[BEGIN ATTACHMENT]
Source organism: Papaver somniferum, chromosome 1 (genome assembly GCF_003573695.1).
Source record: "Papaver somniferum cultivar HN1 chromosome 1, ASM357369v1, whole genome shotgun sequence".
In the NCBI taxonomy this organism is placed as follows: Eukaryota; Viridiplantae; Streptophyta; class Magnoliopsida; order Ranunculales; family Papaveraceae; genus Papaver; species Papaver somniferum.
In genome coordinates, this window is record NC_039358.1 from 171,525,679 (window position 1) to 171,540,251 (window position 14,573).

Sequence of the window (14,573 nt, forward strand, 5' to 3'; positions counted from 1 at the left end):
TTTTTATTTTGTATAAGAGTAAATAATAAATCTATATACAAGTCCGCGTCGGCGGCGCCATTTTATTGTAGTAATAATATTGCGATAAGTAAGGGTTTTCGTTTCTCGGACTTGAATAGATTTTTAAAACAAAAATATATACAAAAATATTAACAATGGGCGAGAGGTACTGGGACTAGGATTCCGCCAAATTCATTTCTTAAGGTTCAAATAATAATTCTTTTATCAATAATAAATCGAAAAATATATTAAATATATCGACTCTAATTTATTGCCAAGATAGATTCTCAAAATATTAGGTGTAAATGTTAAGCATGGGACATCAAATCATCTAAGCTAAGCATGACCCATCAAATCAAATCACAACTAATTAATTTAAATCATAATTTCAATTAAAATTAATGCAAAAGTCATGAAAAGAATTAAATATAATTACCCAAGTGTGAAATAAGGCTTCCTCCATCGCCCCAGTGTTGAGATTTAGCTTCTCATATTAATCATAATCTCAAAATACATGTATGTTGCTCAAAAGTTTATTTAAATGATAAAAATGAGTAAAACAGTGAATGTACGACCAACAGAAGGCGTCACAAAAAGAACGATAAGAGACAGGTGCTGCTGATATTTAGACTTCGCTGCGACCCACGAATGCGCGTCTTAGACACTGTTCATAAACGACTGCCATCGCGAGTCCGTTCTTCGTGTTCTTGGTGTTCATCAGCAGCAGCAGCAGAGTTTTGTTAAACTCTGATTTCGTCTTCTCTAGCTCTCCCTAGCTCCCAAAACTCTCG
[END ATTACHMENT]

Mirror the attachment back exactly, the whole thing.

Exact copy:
Source organism: Papaver somniferum, chromosome 1 (genome assembly GCF_003573695.1).
Source record: "Papaver somniferum cultivar HN1 chromosome 1, ASM357369v1, whole genome shotgun sequence".
In the NCBI taxonomy this organism is placed as follows: Eukaryota; Viridiplantae; Streptophyta; class Magnoliopsida; order Ranunculales; family Papaveraceae; genus Papaver; species Papaver somniferum.
In genome coordinates, this window is record NC_039358.1 from 171,525,679 (window position 1) to 171,540,251 (window position 14,573).

Sequence of the window (14,573 nt, forward strand, 5' to 3'; positions counted from 1 at the left end):
TTTTTATTTTGTATAAGAGTAAATAATAAATCTATATACAAGTCCGCGTCGGCGGCGCCATTTTATTGTAGTAATAATATTGCGATAAGTAAGGGTTTTCGTTTCTCGGACTTGAATAGATTTTTAAAACAAAAATATATACAAAAATATTAACAATGGGCGAGAGGTACTGGGACTAGGATTCCGCCAAATTCATTTCTTAAGGTTCAAATAATAATTCTTTTATCAATAATAAATCGAAAAATATATTAAATATATCGACTCTAATTTATTGCCAAGATAGATTCTCAAAATATTAGGTGTAAATGTTAAGCATGGGACATCAAATCATCTAAGCTAAGCATGACCCATCAAATCAAATCACAACTAATTAATTTAAATCATAATTTCAATTAAAATTAATGCAAAAGTCATGAAAAGAATTAAATATAATTACCCAAGTGTGAAATAAGGCTTCCTCCATCGCCCCAGTGTTGAGATTTAGCTTCTCATATTAATCATAATCTCAAAATACATGTATGTTGCTCAAAAGTTTATTTAAATGATAAAAATGAGTAAAACAGTGAATGTACGACCAACAGAAGGCGTCACAAAAAGAACGATAAGAGACAGGTGCTGCTGATATTTAGACTTCGCTGCGACCCACGAATGCGCGTCTTAGACACTGTTCATAAACGACTGCCATCGCGAGTCCGTTCTTCGTGTTCTTGGTGTTCATCAGCAGCAGCAGCAGAGTTTTGTTAAACTCTGATTTCGTCTTCTCTAGCTCTCCCTAGCTCCCAAAACTCTCG